Genera & Species

G. lividus

Gyrodon Opat.

The only European member of this genus is usually easily recognized due to the combination of its overall appearance, very short tubes and small broadly ellipsoid spores, as well as for its mycorrhizal association with alders.

Gyrodon lividus (Bull. : Fr.) P. Karst.

Fruitbodies often caespitose. Cap up to 7 cm, at first hemispherical then expanding to convex or flat-convex, whitish, cream, pale ochraceous, pale buff to buff, pale yellowish brown, pale cinnamon, sometimes almost grey, often with reddish tints, sometimes rusty spotted, viscid especially in wet weather, otherwise dry, smooth or felty, sometimes scaly. Stipe often eccentrically attached, cylindrical or spindle-shaped and usually tapering towards the base, mostly cream or yellow, often in places with rusty to brownish tinges. Flesh cream in the cap, yellowish to orange-yellow in the stipe, usually brownish in the stipe base, blueing in the cap and unchanging in the stipe when exposed to air. Tubes very short, not exceeding 5 mm, yellow to bright yellow when young, later with some olivaceous tint, decurrent (going down the stipe), blueing when exposed to air. Pores yellow to bright yellow when young, later with some olivaceous tint, blueing when bruised. Smell not distinctive. Taste not distinctive. Spores 5–8 × 3.5–4.5 μm.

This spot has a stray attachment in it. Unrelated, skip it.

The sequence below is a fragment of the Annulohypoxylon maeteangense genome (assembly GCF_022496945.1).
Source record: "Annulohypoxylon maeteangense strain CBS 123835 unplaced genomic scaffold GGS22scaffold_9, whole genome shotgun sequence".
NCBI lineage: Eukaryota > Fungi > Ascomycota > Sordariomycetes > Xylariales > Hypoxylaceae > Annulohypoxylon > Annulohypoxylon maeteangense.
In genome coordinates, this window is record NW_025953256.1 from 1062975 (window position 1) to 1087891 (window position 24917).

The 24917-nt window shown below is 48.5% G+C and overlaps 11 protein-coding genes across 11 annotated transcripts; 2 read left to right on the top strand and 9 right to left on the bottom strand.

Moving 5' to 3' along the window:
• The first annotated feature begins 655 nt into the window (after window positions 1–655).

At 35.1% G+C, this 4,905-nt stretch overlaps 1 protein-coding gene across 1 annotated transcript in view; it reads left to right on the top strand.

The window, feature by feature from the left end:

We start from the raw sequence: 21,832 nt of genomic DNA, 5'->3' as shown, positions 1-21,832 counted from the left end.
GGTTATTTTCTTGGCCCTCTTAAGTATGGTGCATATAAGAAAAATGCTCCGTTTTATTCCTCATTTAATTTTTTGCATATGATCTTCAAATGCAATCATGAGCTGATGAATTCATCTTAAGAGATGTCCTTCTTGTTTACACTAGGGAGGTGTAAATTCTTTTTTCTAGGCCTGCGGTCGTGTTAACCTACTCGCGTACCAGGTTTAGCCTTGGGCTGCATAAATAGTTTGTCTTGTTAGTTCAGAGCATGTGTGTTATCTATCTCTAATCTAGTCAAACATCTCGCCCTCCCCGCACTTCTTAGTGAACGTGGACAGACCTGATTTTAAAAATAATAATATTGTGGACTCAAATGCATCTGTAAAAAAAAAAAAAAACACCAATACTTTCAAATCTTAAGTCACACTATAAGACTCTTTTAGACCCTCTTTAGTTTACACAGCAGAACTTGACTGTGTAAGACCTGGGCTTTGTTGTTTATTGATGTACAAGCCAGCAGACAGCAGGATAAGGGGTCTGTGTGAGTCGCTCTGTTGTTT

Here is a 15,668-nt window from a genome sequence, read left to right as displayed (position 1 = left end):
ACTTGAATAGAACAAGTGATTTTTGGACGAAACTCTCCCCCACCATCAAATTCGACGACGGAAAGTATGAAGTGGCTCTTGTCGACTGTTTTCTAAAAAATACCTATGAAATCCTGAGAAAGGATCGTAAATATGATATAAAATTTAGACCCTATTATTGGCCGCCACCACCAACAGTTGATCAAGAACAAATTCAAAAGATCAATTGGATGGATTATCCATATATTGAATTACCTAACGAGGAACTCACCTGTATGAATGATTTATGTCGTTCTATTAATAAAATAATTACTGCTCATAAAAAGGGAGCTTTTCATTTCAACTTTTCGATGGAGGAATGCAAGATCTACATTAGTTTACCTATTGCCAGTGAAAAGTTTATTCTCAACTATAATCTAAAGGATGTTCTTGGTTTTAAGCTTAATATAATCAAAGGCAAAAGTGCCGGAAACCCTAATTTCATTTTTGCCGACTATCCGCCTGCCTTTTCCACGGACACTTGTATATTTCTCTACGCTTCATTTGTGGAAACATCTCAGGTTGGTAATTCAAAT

Habitat. In a variety of habitats, where its mycorrhizal trees, alders (Alnus), are present.

Distribution. Widespread in Europe, but rare in a number of countries.


Gyrodon lividus

Rich collection of fruitbodies of Gyrodon lividus. Note the overall shape, the very short tubes, the colours and the context of the cut fruitbody. (photo Y. Sytilidis)

Gyrodon lividus

Fruitbodies of Gyrodon lividus in different stages of development. (photo G. Konstantinidis)

Gyrodon lividus

Fruitbodies of Gyrodon lividus may often appear in groups. The darkening of the pores and the decurrent tubes are also notable. (photo P. Mavros)

Gyrodon lividus

Detail of the hymenophore of Gyrodon lividus. Note the peculiar shape of the decurrent pores. (photo A. Akulov)

Gyrodon lividus spores

Basidiospores of Gyrodon lividus. Scale bar = 5 μm. (photo B. Assyov)

Important literature

Alessio, C.L. 1985. Boletus Dill. ex L. (sensu lato). – In: Fungi Europaei. Vol. 2. Pp. 1–705. Libreria editrice Biella Giovanna, Saronno.

Breitenbach J. & Kränzlin F. 1991. Pilze der Schweiz. Bd. 3(1). Röhrlinge und Blätterpilze. Verlag Mykologia, Luzern.

Estadès, A. & Lannoy, G. 2004. Les bolets européens. – Bulletin Mycologique et Botanique Dauphiné-Savoie 44(3): 3–79.

Galli, R. 1998. I Boleti. Atlante pratico-monographico per la determinazione dei boleti. Edinatura, Milano.

Knudsen, H. & Vesterholt, J. [eds.]. 2008. Funga Nordica. Nordsvamp, Kopenhagen.

Lannoy, G. & Estadès, A. 2001. Les Bolets. Flore mycologique d’Europe. Documents Mycologiques Mémoire Hors série no. 6. Pp. 1–163. Association d’Écologie et de Mycologie, Lille.

Muñoz, J.A. 2005. Boletus s. l. – In: Fungi Europaei. Vol. 1. Pp. 1951. Edizioni Candusso, Alassio.

Pilát, A. & Dermek, A. 1974. Hríbovité huby. Československé hríbovité a sliziakovité huby (BoletaceaeGomphidiaceae). Veda, Bratislava.

Šutara, J., Mikšík, M. & Janda, V. 2009. Hřibovité houby. Čeled’ Boletaceae a rody Gyrodon, Gyroporus, Boletinus a Suillus. Academia, Praha.

Watling, R. 1970. Boletaceae, Gomphidiaceae, Paxillaceae. – In: Henderson, D.M., Orton, P.D. & Watling, R. [eds]. British fungus flora. Agarics and Boleti. Vol. 1. Royal Botanic Garden, Edinburgh.

Watling, R. & Hills, A.E. 2005. Boletes and their allies (revised and enlarged edition). – In: Henderson, D.M., Orton, P.D. & Watling, R. [eds]. British Fungus Flora. Agarics and boleti. Vol. 1. Royal